D.C. Mayor Marion Barry's defense lawyer asked a federal judge yesterday to throw out Barry's cocaine possession conviction and schedule a new trial on that count because of "irregularities and contamination of the jurors."

The move could prompt U.S. Attorney Jay B. Stephens to reconsider his decision not to seek a retrial of Barry on 12 charges that deadlocked jury deliberations in August, sources familiar with the case said.

Barry is running for an at-large D.C. council seat on Nov. 6 as an independent, and the maneuver by Barry's lawyer, R. Kenneth Mundy, could delay Barry's sentencing until after the election.

Barry was convicted on one charge of cocaine possession and acquitted on a second. The jurors were unable to reach a verdict on the remaining 12 charges, including three perjury counts. Stephens has said he would not seek a retrial of the charges, but sources said last night he probably would reconsider that position if U.S. District Judge Thomas Penfield Jackson grants Mundy's request for a new trial. Stephens was unavailable for comment last night.

Citing a report by The Washington Post, Mundy stated that a deputy U.S. marshal guarding the sequestered jurors told at least one of them during deliberations that some of the six alternates who had been excused would have convicted Barry.

Additionally, Mundy said "at least several" jurors witnessed police efforts to conduct a sting operation against drug suspect Brian Tribble, a figure in the cocaine death of Maryland basketball star Len Bias in 1986, while the jurors were sequestered at a New Carrollton hotel.

The Post reported Aug. 23 that several jurors were aware during their deliberations that an undercover drug operation had taken place in the parking lot of the hotel where they were staying.

Juror Patricia Chaires said she and juror Valerie Jackson-Warren witnessed the operation from a hotel window and quickly reported it to the marshals out of concern that someone might be trying to sabotage the deliberations. Other jurors said they were informed about the drug sting during breakfast the next morning.

The jurors said they were surprised to learn that U.S. Marshal Herbert M. Rutherford III and Jackson had said the next day that the jurors were unaware of the law enforcement activity.

Authorities said they were unaware of the jurors' presence at the hotel when they planned the Tribble sting there.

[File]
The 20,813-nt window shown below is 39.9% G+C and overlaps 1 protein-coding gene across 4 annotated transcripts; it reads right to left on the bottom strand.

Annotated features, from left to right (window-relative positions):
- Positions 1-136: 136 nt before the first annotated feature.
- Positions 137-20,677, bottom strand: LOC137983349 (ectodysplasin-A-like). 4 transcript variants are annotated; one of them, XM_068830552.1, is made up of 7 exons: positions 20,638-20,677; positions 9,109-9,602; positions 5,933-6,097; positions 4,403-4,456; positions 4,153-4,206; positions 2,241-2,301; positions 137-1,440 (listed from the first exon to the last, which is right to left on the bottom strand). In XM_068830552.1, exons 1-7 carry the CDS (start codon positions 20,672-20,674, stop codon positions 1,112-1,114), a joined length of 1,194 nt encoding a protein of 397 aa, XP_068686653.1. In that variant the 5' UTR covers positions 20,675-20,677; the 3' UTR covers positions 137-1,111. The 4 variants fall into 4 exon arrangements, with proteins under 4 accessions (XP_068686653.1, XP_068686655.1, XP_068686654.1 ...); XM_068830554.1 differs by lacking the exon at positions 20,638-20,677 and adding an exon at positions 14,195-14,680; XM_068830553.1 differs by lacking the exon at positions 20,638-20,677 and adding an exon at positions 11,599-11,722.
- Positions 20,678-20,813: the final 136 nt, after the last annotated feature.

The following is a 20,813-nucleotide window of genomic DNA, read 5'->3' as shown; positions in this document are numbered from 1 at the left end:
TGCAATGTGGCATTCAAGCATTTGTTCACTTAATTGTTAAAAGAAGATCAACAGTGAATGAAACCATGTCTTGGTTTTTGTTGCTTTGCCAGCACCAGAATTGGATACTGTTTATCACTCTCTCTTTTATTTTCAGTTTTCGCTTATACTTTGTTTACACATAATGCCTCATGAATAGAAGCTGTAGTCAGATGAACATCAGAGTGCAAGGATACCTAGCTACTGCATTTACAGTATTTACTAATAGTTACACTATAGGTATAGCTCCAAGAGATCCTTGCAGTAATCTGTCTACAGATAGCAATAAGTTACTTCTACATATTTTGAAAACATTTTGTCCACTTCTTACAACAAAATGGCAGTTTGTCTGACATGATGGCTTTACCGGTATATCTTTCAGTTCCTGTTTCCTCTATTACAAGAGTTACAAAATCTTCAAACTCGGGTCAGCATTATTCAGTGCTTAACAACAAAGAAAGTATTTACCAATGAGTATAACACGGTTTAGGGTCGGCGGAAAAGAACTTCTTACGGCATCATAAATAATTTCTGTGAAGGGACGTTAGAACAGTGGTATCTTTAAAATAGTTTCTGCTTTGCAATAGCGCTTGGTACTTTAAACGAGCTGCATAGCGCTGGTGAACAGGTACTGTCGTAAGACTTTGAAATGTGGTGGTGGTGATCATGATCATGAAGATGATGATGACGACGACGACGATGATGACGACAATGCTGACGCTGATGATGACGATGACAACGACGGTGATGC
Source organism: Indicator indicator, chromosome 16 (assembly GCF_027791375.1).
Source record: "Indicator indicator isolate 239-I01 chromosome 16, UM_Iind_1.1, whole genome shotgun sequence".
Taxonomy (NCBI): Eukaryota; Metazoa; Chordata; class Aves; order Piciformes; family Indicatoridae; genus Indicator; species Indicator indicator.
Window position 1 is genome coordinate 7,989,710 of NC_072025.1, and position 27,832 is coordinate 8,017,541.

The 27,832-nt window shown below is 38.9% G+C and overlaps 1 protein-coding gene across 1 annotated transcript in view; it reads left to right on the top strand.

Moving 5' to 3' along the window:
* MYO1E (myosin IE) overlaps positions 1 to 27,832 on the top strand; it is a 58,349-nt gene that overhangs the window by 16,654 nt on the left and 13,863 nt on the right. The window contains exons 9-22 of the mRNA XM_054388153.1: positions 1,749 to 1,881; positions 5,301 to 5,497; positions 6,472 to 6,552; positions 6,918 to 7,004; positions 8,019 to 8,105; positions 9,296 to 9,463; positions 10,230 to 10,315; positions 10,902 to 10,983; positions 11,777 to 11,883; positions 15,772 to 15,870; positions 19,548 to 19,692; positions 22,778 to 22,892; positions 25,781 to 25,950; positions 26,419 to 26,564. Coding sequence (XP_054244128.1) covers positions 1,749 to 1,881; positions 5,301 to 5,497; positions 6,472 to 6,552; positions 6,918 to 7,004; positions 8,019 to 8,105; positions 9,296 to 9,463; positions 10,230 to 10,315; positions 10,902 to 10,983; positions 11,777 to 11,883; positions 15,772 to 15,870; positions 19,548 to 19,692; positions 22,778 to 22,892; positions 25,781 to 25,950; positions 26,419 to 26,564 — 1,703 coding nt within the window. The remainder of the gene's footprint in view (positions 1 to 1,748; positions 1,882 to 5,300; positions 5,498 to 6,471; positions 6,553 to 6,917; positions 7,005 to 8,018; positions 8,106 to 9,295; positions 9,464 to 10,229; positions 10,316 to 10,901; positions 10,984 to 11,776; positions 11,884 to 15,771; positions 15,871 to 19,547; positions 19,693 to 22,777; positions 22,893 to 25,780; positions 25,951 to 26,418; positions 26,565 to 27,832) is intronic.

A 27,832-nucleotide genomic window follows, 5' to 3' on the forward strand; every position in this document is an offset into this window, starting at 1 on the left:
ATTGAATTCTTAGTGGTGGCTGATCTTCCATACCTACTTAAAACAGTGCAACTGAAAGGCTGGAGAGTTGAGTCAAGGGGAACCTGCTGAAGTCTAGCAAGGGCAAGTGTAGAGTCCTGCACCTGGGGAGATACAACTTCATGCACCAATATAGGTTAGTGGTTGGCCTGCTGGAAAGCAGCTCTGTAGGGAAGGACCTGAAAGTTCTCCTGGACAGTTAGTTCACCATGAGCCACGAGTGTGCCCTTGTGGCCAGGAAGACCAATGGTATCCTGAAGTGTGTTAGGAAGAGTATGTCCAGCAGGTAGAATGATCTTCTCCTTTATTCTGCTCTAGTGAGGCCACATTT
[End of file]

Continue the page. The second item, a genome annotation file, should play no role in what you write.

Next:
"I saw it happen," Chaires said in an interview after the verdict. "I read in the paper afterwards that the judge was told we didn't know about it, but that wasn't true. I didn't know who was being busted, but I knew it was a drug bust . . . .

"We were sitting in a room watching television and I heard a bang. You know, boom . . . . I ran over to the window and looked out and I saw this car being rammed and then take off," Chaires said. "Then I saw a guy on the ground. Valerie saw it too. She said, 'He's being arrested.' Then I saw the jacket with the DEA on it, the FBI, P.G. police, the helicopter starts flying around. I said, 'Oh, my.' I said, 'Valerie, this is a drug bust.'

"I instantly thought . . . this is a set-up . . . . I said I'm sure this has implications. We went to the front desk and the marshals were leaning out the window, they witnessed it."

One juror also said that after the alternate jurors were dismissed at the end of testimony, one marshal told the juror that two of the alternates had gone on television and pronounced the mayor "guilty, guilty, guilty." Other jurors and a courthouse source said marshals kept the judge informed of the status and tone of jury deliberations.

The jurors were sequestered in a hotel and barred from reading or watching any news stories about Barry during the testimony and deliberations in an effort to keep the jurors from considering anything but the courtroom evidence.

Also yesterday, Mundy asked for a postponement of Barry's hearing Friday on objections to the presentence report.

Jackson had ordered probation officials to file the report by yesterday, but the report had not been filed late yesterday and the probation office had asked Jackson for additional time to complete the report.

Jackson had not ruled on the probation officials' request late yesterday.